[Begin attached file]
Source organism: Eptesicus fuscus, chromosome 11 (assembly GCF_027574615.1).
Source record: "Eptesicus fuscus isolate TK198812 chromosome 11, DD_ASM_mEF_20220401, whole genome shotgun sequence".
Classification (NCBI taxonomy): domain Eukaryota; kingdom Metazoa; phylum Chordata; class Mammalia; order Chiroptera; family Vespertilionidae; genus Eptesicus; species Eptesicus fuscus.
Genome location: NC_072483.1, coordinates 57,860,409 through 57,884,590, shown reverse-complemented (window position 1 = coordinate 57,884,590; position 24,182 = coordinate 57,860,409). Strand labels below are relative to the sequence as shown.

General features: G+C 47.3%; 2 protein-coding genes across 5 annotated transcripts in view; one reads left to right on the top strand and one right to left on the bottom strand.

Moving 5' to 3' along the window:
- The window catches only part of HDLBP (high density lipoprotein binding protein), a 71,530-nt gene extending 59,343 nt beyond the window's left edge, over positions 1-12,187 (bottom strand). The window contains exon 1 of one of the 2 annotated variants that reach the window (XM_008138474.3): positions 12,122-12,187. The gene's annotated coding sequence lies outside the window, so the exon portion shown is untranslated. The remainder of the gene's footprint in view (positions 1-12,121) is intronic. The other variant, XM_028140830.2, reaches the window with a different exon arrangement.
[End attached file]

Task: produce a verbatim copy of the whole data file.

Source organism: Eptesicus fuscus, chromosome 11 (assembly GCF_027574615.1).
Source record: "Eptesicus fuscus isolate TK198812 chromosome 11, DD_ASM_mEF_20220401, whole genome shotgun sequence".
Classification (NCBI taxonomy): domain Eukaryota; kingdom Metazoa; phylum Chordata; class Mammalia; order Chiroptera; family Vespertilionidae; genus Eptesicus; species Eptesicus fuscus.
Genome location: NC_072483.1, coordinates 57,860,409 through 57,884,590, shown reverse-complemented (window position 1 = coordinate 57,884,590; position 24,182 = coordinate 57,860,409). Strand labels below are relative to the sequence as shown.

General features: G+C 47.3%; 2 protein-coding genes across 5 annotated transcripts in view; one reads left to right on the top strand and one right to left on the bottom strand.

Moving 5' to 3' along the window:
- The window catches only part of HDLBP (high density lipoprotein binding protein), a 71,530-nt gene extending 59,343 nt beyond the window's left edge, over positions 1-12,187 (bottom strand). The window contains exon 1 of one of the 2 annotated variants that reach the window (XM_008138474.3): positions 12,122-12,187. The gene's annotated coding sequence lies outside the window, so the exon portion shown is untranslated. The remainder of the gene's footprint in view (positions 1-12,121) is intronic. The other variant, XM_028140830.2, reaches the window with a different exon arrangement.